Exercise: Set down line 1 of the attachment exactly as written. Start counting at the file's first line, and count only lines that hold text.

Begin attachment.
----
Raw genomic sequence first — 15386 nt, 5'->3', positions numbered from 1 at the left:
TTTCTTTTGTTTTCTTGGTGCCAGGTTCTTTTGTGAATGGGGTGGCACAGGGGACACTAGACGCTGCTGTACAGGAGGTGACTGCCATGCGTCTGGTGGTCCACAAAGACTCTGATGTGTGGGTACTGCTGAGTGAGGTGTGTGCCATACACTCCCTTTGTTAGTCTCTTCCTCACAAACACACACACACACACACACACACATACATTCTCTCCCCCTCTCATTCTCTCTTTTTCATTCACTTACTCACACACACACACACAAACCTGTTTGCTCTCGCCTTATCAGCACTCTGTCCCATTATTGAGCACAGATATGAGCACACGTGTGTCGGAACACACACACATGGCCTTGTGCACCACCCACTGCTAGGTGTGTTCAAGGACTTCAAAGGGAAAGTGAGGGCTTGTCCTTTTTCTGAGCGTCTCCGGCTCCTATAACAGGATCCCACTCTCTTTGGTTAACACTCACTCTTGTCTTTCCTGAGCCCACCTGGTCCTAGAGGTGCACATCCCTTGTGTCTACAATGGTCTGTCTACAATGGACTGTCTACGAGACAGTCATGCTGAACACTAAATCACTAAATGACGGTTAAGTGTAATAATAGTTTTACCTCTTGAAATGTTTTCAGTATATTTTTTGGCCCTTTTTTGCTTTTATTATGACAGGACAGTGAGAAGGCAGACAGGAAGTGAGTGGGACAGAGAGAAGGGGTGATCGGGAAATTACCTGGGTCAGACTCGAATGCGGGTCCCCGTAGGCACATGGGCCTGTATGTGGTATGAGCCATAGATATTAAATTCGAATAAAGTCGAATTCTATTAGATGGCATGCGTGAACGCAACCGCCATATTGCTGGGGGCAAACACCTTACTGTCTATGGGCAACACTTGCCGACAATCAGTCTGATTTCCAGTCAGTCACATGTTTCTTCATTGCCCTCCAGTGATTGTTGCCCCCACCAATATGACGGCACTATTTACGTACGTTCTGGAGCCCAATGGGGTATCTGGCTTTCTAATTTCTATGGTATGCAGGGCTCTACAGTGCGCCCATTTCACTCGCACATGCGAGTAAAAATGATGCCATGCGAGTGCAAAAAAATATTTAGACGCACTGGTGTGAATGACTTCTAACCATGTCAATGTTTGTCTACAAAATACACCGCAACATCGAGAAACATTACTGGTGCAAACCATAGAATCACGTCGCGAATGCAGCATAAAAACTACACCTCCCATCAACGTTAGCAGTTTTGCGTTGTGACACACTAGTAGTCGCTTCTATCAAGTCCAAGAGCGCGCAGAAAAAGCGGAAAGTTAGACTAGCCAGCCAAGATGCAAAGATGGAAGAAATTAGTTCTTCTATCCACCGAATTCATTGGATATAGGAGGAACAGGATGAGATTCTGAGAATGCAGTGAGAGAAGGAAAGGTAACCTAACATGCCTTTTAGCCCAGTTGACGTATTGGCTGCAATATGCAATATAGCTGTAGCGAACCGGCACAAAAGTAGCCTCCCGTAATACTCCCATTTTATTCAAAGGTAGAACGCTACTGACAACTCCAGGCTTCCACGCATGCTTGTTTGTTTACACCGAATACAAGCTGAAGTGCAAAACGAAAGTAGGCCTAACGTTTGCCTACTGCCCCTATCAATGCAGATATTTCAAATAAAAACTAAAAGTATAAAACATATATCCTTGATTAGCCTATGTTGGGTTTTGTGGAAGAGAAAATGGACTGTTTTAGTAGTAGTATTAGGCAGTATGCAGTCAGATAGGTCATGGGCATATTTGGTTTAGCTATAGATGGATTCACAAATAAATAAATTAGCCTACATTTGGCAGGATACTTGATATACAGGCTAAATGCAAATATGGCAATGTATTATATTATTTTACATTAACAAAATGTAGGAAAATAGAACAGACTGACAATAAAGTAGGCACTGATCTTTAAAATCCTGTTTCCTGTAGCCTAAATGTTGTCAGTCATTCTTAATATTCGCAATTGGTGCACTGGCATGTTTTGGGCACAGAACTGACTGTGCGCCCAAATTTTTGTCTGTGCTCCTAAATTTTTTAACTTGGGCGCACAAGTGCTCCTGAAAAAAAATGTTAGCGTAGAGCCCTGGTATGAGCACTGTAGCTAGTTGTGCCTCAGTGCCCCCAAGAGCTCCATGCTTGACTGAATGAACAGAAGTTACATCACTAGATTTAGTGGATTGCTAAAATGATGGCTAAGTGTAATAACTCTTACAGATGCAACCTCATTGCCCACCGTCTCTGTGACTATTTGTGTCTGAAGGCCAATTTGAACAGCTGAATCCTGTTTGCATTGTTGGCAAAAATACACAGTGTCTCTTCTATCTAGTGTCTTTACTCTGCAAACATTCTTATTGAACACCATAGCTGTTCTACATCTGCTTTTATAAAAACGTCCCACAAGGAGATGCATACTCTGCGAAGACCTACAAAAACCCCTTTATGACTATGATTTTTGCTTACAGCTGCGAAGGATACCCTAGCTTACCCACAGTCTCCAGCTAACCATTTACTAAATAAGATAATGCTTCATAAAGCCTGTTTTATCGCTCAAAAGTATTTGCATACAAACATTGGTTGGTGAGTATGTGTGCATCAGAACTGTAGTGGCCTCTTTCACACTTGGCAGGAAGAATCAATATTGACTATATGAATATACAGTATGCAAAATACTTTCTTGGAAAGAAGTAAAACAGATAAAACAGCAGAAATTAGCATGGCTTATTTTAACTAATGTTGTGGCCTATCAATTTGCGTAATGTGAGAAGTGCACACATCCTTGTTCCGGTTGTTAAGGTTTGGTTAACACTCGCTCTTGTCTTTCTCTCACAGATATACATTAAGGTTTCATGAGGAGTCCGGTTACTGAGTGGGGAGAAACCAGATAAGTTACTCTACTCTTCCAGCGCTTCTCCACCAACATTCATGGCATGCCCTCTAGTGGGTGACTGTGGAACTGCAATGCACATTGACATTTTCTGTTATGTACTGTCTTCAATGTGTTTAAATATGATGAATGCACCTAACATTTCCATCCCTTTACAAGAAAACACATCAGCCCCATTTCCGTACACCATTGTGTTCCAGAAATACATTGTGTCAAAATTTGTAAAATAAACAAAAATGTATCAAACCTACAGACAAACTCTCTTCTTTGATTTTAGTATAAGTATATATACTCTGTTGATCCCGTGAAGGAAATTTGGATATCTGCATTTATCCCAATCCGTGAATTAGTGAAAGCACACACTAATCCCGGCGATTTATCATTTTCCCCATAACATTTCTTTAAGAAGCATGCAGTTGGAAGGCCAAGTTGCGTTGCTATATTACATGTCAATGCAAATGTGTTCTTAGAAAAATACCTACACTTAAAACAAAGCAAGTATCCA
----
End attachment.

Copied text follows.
Raw genomic sequence first — 15386 nt, 5'->3', positions numbered from 1 at the left: